Laminate Countertop Miter
The mitre is a pre-cut angle on the end on a countertop. The two most common angles used are 45° and 22-1/2°. Two 45° angles create a 90° miter corner and two 22-1/2° create a 45° miter corner.
The miter sections also have a mortise (Fig.1) cut into the under side of the countertop to fit miter bolts (Fig.2). Miter bolts fasten the left and right miter sections together. A spline (Fig. 3) can be ordered as an option. The spline is a thick piece of laminate that is to be glued into a slot that is routed into the edge of each miter section (Fig.4). Splines help to level the seam because of the tight fit between the spline and the routed slot.
You should dry fit the countertops on cabinets. Countertops should be scribed to wall before joining sections (see scribing section page in 'DIY Help'). Exception would be if one leg of the miter is short, usually not longer than 48". Things to consider are accessibility, weight of assembled tops, number of people to help lift into place. Also check for correct lengths, overhangs, end caps, and overall appearance before proceeding.
Tools needed are; saw horses (min. 3, all the same height), 7/16" open end wrench, hammer.
Supplies needed are; miter bolts, spline material (if ordered as option), small thin piece of wood approx. 1/4" - 3/4"(T) X 2"(L) X 2"(W), water proof wood glue, caulk or colored seam fill, cardboard or drop cloth to catch glue squeeze-out that drips to floor, and wet rag to wipe excess glue from surface of miter joint.
How to Assemble Miter
- Place countertop sections to assemble on saw horses laminate side up. Place cardboard or drop cloth under area of miter to catch glue that will drip from miter joint. Dry fit the miter together, making sure the fronts (noses) and back splashes line up. Also check alignment of mortises, making sure they are parallel to each other.
- Separate miter and apply a liberal amount of waterproof wood glue to each side of miter section. If a slpline was ordered also apply glue into the routed slot on each miter section and insert the spline into one side of the miter (Fig.5).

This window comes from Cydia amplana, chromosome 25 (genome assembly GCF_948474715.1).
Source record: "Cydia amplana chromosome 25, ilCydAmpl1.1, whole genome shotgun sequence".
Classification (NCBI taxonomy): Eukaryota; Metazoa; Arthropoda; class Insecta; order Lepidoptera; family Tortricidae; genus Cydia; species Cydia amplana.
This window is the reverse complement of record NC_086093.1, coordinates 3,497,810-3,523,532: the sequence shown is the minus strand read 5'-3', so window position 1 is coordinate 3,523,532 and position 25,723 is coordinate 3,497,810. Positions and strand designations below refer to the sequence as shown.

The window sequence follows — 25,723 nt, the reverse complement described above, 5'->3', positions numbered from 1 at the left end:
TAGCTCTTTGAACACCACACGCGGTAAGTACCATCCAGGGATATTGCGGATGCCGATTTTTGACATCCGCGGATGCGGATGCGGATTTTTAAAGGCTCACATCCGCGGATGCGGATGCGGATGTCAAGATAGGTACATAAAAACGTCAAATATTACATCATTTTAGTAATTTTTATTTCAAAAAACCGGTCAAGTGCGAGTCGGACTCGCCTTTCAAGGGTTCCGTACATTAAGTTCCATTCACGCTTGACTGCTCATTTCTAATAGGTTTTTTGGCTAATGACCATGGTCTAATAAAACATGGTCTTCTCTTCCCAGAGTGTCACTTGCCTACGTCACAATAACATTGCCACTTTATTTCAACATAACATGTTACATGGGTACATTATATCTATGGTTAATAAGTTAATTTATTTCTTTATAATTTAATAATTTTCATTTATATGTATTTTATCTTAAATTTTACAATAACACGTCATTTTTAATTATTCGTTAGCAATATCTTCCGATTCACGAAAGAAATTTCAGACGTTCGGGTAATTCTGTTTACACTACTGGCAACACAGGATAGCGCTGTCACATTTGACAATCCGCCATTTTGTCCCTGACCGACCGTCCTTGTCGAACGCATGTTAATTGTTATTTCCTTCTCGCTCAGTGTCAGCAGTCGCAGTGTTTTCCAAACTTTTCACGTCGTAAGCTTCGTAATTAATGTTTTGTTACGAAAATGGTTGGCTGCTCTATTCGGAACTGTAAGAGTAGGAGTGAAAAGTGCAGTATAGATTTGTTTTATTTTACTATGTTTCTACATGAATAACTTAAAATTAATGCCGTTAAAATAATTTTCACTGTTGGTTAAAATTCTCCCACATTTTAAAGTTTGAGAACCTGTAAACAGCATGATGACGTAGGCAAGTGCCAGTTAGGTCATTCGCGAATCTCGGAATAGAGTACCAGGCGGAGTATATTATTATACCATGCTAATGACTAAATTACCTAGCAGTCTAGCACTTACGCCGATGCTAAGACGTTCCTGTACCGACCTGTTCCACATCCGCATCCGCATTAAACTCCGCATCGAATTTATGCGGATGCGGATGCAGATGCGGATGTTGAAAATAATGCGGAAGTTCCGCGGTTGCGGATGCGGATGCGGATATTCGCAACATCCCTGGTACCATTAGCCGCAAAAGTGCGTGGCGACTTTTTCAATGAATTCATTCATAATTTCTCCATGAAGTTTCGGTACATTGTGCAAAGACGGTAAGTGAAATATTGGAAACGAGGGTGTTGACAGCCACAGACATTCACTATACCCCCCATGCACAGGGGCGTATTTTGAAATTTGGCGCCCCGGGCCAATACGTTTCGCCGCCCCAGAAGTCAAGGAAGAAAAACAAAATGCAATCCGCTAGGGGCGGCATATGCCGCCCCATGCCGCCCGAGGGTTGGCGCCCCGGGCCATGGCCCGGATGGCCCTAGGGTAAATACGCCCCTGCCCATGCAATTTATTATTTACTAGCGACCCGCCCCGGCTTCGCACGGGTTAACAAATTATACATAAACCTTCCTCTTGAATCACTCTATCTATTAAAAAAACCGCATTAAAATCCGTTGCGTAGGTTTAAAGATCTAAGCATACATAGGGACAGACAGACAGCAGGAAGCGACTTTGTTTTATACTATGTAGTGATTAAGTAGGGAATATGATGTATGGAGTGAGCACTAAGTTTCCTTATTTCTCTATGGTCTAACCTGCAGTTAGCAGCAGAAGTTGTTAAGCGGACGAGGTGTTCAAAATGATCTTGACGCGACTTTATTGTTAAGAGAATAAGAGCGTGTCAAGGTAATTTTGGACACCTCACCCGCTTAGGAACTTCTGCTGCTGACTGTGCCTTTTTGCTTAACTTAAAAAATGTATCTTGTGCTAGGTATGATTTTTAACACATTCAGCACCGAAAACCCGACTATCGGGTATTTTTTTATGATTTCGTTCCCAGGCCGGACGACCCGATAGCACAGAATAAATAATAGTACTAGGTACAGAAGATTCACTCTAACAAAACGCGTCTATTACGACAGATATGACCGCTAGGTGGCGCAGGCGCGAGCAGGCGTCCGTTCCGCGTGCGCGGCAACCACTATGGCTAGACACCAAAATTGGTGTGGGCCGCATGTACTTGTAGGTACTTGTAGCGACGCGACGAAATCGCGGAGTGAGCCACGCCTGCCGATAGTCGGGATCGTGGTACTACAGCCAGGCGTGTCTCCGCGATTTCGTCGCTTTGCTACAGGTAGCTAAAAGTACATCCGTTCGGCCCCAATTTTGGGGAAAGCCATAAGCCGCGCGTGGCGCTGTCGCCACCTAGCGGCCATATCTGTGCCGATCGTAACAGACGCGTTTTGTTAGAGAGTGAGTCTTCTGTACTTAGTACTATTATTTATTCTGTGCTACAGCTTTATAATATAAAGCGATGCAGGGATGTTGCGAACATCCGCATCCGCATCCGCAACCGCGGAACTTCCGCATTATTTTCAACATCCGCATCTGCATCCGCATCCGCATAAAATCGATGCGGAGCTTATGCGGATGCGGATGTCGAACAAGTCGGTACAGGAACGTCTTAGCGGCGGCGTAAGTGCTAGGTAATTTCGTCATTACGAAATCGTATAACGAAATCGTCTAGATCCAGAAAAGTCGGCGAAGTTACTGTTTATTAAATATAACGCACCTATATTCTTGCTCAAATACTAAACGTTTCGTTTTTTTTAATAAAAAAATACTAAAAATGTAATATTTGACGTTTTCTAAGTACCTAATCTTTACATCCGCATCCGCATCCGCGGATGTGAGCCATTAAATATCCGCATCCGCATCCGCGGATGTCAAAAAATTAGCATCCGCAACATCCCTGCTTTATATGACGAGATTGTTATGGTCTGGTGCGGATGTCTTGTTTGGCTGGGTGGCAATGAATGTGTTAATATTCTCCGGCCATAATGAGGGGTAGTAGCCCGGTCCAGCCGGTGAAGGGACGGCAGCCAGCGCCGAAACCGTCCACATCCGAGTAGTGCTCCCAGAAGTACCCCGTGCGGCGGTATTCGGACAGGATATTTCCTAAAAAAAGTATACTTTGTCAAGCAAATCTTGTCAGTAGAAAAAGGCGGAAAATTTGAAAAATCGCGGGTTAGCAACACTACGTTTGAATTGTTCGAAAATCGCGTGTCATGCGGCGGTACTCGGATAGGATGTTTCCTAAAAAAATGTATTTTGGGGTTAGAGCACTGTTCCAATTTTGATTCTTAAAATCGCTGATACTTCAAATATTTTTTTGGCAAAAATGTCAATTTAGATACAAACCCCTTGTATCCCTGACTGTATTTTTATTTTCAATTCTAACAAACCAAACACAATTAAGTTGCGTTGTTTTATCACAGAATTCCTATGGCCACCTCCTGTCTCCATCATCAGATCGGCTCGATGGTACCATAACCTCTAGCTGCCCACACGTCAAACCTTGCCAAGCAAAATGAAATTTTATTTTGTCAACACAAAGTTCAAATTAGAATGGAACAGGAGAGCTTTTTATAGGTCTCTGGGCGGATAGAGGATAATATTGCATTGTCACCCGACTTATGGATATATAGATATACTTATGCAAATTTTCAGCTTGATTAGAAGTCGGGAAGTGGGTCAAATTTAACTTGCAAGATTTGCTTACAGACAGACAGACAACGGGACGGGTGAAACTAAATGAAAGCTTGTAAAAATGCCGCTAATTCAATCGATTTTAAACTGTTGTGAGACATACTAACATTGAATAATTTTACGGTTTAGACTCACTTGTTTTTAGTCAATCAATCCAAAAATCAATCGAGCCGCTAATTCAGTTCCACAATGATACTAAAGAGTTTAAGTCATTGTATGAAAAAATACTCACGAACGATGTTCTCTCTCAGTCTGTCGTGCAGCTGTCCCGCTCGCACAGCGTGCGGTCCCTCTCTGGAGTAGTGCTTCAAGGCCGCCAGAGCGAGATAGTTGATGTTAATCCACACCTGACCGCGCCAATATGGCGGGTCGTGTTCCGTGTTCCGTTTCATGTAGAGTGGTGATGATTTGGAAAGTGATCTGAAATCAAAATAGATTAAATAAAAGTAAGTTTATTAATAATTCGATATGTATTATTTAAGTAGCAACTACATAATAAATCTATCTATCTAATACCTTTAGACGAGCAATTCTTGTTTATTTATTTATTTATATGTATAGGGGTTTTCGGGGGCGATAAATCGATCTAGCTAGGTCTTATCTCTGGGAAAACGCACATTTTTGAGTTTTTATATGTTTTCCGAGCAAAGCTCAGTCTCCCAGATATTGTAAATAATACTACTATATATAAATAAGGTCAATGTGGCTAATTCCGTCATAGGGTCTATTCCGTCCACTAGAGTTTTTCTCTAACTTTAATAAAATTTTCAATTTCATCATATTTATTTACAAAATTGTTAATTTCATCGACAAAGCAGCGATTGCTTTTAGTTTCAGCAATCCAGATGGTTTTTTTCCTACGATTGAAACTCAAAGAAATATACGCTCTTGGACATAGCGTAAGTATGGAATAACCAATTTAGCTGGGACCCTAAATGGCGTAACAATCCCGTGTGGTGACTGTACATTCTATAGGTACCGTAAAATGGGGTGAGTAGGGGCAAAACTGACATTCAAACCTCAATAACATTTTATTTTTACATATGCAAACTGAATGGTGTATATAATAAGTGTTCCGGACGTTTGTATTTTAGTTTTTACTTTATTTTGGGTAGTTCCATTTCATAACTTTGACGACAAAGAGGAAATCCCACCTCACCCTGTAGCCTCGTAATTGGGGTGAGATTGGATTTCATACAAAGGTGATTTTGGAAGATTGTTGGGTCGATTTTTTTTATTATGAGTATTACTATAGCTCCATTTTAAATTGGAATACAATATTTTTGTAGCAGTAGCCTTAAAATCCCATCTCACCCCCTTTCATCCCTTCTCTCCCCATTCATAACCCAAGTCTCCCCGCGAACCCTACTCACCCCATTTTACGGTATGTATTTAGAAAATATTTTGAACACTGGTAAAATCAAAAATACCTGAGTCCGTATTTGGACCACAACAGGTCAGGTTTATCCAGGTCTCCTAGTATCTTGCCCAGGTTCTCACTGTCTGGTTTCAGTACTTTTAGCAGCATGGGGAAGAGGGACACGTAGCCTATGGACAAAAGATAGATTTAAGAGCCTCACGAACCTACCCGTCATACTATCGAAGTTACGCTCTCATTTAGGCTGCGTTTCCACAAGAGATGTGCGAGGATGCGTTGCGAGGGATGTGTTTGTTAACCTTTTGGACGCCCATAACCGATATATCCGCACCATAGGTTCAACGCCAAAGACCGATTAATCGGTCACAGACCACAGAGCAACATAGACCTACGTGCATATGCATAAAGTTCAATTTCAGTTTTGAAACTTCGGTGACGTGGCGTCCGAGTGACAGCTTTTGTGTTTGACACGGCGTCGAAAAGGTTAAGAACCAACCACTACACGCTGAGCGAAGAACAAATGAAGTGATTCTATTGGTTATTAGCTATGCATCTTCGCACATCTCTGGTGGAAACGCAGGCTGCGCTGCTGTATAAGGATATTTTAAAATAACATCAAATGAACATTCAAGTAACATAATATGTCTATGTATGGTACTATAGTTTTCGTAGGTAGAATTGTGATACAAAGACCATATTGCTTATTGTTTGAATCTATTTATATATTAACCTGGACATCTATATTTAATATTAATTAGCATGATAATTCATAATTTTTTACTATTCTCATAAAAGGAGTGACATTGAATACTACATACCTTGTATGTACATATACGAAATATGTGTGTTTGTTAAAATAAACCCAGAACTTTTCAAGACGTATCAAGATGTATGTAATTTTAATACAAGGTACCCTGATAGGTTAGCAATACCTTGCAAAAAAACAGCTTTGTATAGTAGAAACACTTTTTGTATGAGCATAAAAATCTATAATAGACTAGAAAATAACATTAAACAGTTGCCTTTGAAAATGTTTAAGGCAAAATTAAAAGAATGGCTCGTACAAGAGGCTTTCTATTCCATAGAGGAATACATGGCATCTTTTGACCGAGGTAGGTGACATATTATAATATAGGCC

- Now you must work quickly. You have about 15-20 minutes to finish.
- Mate surfaces together, line up the noses and put in miter bolt closest to nose and tighten with 7/16" wrench just enough so it will not fall out.
- Check seam at back splash, if not level move sections to level, then put mitre bolt in mortise closest to back splash and tighten enough so it will not fall out.
- Now work your way down the seam installing the remaining miter bolts and tighten enough so they will not fall out.
- Using a damp rag wipe glue squeeze-out off surface of laminate, taking care not to get water in glue joint. Water in glue joint will weaken the glue bond.
- Starting at the nose, check level of surfaces. If one side is high place thin block of wood on high side and tap with hammer to level (Fig.6). As the nose becomes level, tighten miter bolt closest to nose. Don't over-tighten, this will prevent the area to align next from moving and can also damage the mortise. If a spline was ordered be careful not to over-tighten the miter bolts, the slot for the spline slightly weakens the mortise cutout. Don't hammer directly above the mortise, this area is thinner and can be damaged. Work your way to back splash leveling and tightening as you go.
- When you are satisfied with levelness of the seam, wipe up any remaining glue from surface.
- With seam dry apply caulk or colored seam fill to the joint. Follow manufacturers directions for applying and clean up.
- The joint must dry COMPLETELY before moving. Follow glue manufacturer's recommendation for drying time.
Click on images to enlarge.